Let’s start with one simple observation: No one, not anyone, can feel your pain! Not now. Not ever!
Empathy, which is often defined as the ability to feel what someone else feels, is one of the great myths of human relationships. Also, it’s highly overrated. I can create pain that might approximate your pain, but that’s my pain, not yours. (I am not in your skin.) And when I do that, I focus on myself, thus, becoming self-absorbed rather than helping you. Empathy is self-absorption mislabeled. You’re upset that your relationship ended. So I put my arm around you, think about how I felt when one of my relationships ended, and re-create that unhappiness. When I conjure up pain to mimic or mirror what I hypothesize you are feeling, I then start to focus on myself and the feelings I just created for myself inside. In addition to being self-absorbed, I am now becoming self-consumed. My intention: to be close to you and show you I understand. Sounds kind and caring – yes? Actually, it’s really focusing on myself and my own emotions rather than being fully available to you. By contrast, when I am comfortable inside – emotionally pain free – I am far more available to offer real help. Being happy and present, choosing to listen carefully, asking helpful questions when you’re in pain, I can give you truckloads more support than if I were lost in the distracting fantasy of empathy.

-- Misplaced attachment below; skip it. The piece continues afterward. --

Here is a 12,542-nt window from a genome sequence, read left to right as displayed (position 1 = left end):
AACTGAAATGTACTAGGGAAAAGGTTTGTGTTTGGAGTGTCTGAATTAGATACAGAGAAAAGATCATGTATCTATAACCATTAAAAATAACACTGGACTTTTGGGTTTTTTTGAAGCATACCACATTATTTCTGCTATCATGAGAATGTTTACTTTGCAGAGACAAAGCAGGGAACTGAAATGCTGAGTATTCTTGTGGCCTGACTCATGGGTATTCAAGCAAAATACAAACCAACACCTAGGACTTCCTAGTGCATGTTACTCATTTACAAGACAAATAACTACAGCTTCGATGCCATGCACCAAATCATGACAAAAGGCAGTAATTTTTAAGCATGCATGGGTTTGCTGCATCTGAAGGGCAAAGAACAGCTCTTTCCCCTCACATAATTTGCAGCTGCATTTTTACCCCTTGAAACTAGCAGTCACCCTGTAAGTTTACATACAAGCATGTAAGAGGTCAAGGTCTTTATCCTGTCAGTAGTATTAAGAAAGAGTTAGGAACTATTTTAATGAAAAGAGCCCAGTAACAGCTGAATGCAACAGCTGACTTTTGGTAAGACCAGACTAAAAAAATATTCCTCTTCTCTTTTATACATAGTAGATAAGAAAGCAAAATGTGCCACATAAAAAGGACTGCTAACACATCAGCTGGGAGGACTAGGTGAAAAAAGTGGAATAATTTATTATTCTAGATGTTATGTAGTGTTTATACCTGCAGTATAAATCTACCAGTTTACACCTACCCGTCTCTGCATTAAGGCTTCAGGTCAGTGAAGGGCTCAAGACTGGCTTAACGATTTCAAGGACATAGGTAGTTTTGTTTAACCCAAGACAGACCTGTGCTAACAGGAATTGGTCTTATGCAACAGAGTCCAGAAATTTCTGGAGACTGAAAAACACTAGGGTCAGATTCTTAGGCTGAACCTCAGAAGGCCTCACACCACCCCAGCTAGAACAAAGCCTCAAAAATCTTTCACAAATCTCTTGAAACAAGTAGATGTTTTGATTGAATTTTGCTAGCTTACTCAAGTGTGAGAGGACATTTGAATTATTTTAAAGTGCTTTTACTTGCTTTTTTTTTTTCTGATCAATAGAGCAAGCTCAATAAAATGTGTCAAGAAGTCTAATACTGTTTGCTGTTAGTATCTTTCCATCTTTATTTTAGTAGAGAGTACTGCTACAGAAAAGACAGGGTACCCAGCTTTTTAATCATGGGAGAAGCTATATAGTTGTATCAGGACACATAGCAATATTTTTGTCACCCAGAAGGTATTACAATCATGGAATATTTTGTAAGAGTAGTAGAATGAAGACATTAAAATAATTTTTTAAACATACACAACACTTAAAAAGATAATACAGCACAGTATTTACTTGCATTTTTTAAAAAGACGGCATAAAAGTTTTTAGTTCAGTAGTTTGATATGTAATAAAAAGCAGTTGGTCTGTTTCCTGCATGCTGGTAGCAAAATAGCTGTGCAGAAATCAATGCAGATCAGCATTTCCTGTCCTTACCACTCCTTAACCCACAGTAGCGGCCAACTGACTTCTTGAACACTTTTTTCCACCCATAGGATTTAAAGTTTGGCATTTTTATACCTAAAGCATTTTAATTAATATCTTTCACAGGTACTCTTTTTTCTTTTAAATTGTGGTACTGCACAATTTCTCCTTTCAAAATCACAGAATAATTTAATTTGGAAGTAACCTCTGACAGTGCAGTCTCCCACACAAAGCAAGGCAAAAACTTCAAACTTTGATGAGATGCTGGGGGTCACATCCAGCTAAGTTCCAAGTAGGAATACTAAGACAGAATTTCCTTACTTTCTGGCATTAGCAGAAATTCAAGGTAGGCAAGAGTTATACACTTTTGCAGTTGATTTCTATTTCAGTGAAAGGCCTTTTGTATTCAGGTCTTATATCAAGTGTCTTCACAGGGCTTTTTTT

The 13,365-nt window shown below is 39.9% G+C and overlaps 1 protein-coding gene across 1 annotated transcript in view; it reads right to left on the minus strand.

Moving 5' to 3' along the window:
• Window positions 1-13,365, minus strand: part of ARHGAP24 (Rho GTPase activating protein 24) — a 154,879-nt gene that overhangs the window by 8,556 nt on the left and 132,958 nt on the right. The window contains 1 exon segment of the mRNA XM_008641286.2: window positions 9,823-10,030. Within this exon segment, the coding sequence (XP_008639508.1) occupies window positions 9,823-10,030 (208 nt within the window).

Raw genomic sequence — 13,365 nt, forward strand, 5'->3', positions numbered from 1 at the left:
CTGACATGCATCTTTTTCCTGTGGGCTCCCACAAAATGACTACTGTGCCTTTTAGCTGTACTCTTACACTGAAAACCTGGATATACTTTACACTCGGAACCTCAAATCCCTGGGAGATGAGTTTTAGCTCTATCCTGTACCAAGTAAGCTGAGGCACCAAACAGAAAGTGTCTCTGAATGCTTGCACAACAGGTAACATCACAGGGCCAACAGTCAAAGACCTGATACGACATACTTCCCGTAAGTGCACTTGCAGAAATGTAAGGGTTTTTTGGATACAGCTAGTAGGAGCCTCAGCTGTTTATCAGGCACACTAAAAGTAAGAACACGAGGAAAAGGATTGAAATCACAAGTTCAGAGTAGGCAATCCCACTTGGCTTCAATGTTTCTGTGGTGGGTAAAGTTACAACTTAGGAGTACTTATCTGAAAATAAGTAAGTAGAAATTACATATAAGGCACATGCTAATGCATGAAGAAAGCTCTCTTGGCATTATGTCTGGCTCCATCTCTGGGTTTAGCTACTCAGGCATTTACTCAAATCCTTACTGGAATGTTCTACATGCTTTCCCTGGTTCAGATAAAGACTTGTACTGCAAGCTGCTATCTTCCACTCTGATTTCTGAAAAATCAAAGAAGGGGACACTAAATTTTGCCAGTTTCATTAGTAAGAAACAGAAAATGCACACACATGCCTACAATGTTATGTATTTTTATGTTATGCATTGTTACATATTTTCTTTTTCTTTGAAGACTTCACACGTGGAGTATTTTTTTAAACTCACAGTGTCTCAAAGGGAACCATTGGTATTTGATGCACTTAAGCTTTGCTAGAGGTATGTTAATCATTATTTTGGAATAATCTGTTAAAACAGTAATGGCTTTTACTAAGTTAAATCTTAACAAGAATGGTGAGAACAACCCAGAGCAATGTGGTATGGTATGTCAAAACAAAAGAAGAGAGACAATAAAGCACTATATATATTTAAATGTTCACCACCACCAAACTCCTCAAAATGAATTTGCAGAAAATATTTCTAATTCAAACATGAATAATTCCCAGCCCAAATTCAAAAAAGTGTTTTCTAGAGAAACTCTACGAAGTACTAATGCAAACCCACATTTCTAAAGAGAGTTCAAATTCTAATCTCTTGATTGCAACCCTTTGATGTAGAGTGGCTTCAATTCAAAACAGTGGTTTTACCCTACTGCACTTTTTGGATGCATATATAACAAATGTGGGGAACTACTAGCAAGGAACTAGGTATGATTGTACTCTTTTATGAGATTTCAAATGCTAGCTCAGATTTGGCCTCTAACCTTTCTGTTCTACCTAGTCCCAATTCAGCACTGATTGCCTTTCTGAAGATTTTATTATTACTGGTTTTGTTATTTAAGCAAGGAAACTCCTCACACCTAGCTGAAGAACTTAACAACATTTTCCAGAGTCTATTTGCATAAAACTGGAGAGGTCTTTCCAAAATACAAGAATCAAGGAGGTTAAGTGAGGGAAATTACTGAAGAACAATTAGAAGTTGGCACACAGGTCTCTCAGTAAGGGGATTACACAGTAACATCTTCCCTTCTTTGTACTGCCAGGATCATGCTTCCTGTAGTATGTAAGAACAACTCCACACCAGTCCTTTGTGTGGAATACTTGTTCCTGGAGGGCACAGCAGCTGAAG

In class yesterday, some students argued for the benefits of feeling bad when someone else feels bad: “It’s natural.” “It shows we care.”
Try this on for size:
1) It’s not natural, just a choice.
2) It doesn’t show we care; it shows we can create unhappiness as easily as anyone else in the room.
Bottom line: One unhappy person plus one unhappy, “empathetic” person equals two unhappy people in the same room. Do we join or break the cycle?